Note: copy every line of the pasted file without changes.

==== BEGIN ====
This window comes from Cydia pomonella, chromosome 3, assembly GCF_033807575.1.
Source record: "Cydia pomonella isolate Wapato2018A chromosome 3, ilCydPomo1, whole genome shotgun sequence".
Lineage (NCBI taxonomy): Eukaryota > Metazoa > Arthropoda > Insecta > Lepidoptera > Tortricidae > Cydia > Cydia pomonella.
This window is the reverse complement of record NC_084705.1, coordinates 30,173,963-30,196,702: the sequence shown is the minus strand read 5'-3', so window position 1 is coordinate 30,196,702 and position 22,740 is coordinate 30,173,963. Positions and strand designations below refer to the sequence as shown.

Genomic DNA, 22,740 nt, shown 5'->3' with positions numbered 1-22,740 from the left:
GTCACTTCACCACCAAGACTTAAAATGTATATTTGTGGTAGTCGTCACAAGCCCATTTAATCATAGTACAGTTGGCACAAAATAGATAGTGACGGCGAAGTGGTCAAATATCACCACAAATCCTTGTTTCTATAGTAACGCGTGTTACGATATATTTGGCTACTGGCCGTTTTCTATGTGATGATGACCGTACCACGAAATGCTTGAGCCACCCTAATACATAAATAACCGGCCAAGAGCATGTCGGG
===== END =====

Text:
This window comes from Cydia pomonella, chromosome 3, assembly GCF_033807575.1.
Source record: "Cydia pomonella isolate Wapato2018A chromosome 3, ilCydPomo1, whole genome shotgun sequence".
Lineage (NCBI taxonomy): Eukaryota > Metazoa > Arthropoda > Insecta > Lepidoptera > Tortricidae > Cydia > Cydia pomonella.
This window is the reverse complement of record NC_084705.1, coordinates 30,173,963-30,196,702: the sequence shown is the minus strand read 5'-3', so window position 1 is coordinate 30,196,702 and position 22,740 is coordinate 30,173,963. Positions and strand designations below refer to the sequence as shown.

Genomic DNA, 22,740 nt, shown 5'->3' with positions numbered 1-22,740 from the left:
GTCACTTCACCACCAAGACTTAAAATGTATATTTGTGGTAGTCGTCACAAGCCCATTTAATCATAGTACAGTTGGCACAAAATAGATAGTGACGGCGAAGTGGTCAAATATCACCACAAATCCTTGTTTCTATAGTAACGCGTGTTACGATATATTTGGCTACTGGCCGTTTTCTATGTGATGATGACCGTACCACGAAATGCTTGAGCCACCCTAATACATAAATAACCGGCCAAGAGCATGTCGGG